Tuesday, 1 May 2012

A Mayor for Bristol - Yes or No?

The truth is that no one knows which way Bristol will vote on Thursday.  But I've decided to vote 'no' for the following reasons (apologies for any inaccuracies but, as we did not receive any official explanation of the referendum proposal I've had to rely on my own investigations):

  • We don't know exactly how much it will cost and, at a time when key public services are being cut, I don't believe we should be spending money on unnecessary reforms.
  • We don't know exactly what powers will be vested in the mayor.  I believe these will be decided at a later date - when it will be too late for any of us to change our minds.
  • Although the process of electing the mayor is democratic, it will shift power from the whole council to the hands of one individual and her/his handpicked cabinet.
  • The mayor will be able to push through her/his budget on a mere 30% vote from council, as opposed to the majority approval currently required.
  • The election process will favour candidates put up by the major political parties (politicians/councillors past their sell-by date?), entrepreneurs backed by (and beholden to?)  business interests, single issue campaigners and celebrities.  I can't see manygenuinely independent candidates being in a position to mount a successful campaign.
  • The party political impasse in the council chamber is cited as reason to elect someone who will be able to cut through the wrangling, but I can't see that a mayor of one political persuasion would fare any better with a council of another.
  • I am anxious about suggestions that we might lose recourse to central government in issues such as planning.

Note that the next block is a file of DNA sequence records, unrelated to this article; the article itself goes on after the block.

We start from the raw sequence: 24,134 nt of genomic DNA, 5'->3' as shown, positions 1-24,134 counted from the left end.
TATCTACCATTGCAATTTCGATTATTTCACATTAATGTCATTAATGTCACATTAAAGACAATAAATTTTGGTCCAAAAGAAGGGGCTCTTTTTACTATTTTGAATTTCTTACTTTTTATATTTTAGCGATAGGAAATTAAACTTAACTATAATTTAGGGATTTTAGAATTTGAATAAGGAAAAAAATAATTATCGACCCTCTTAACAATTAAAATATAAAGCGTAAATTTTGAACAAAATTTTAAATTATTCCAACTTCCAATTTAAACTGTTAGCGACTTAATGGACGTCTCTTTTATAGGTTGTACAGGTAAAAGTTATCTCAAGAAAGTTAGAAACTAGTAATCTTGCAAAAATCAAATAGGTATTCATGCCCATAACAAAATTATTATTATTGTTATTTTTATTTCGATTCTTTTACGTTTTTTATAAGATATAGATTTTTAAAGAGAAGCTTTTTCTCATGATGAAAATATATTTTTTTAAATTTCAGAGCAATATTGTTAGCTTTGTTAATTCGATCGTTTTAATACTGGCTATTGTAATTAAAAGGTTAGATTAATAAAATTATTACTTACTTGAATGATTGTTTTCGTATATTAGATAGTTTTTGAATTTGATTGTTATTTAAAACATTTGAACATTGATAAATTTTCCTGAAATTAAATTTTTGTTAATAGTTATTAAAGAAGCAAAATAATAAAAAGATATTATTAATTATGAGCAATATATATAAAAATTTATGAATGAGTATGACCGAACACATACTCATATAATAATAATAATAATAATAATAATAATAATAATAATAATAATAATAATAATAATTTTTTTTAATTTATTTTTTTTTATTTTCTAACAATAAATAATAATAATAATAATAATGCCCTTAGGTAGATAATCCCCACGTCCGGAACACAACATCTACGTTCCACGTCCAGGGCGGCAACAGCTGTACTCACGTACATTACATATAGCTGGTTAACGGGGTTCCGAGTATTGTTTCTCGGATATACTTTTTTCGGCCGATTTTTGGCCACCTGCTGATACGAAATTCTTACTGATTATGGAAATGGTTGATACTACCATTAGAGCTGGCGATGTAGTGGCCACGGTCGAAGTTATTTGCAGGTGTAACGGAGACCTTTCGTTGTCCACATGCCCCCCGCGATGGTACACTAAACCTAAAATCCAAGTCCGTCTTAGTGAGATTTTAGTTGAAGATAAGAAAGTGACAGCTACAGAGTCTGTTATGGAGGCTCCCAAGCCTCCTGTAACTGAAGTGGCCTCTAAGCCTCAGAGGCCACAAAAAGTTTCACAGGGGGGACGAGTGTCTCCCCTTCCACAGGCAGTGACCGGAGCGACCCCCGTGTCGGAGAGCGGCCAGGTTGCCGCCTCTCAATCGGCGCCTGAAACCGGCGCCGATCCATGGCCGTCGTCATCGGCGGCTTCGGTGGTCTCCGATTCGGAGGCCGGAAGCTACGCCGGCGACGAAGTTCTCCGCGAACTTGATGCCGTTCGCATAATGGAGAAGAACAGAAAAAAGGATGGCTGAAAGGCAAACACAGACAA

• I'd be grateful for a mayor who drove through projects that I believed in, but what if s/he were to drive through ones I objected to?
  • I am suspicious of top down localism.
  • While Bristol's mayor might negotiate a favourable deal with central government, where does that leave communities who have not been offered a mayor, or who have declined the offer.  Will this not lead to two tier cities?
  • It's not impossible, but nonetheless very difficult, to get rid of a bad mayor.
I'm sure there are readers who disagree with some or all of the above.  I'm happy to hear from you (provided you're civil, of course).  And feel free to correct any errors.

As for the rest of you.  Are you being asked to vote for a mayor on Thursday?  Which way will you vote?  Do you already have a mayor?  Are you happy with her/him?

I don't have to make my final decision until Thursday.  There is still time to convince me to vote 'yes'!


  1. I see the result is still not out yet. Which way do you think it will go?

  2. I have just learned that Bristol has bucked the trend and voted for an elected mayor, but only on a 24% turnout. 76% of Bristolians couldn't even be bothered to get down to their polling station. It's very depressing.

    A few prospective candidates have materialised, only one of whom would get my vote. Let's hope he manages to inspire a greater turnout for the election. Otherwise we are truly lost!

  3. Let's hope it all turns out better than you fear. Perhaps the intrepid 24% are the ancestors of Bristols brave and pioneering seafaring folk. Whoever they are they seem to want to give the idea a try. Hope they don't turn out to be foolhardy instead.

  4. I'm afraid it was only 13% who voted in favour of a mayor. Hardly a ringing endorsement of a radical reorganisation of local government.

    However I hope it works out alright.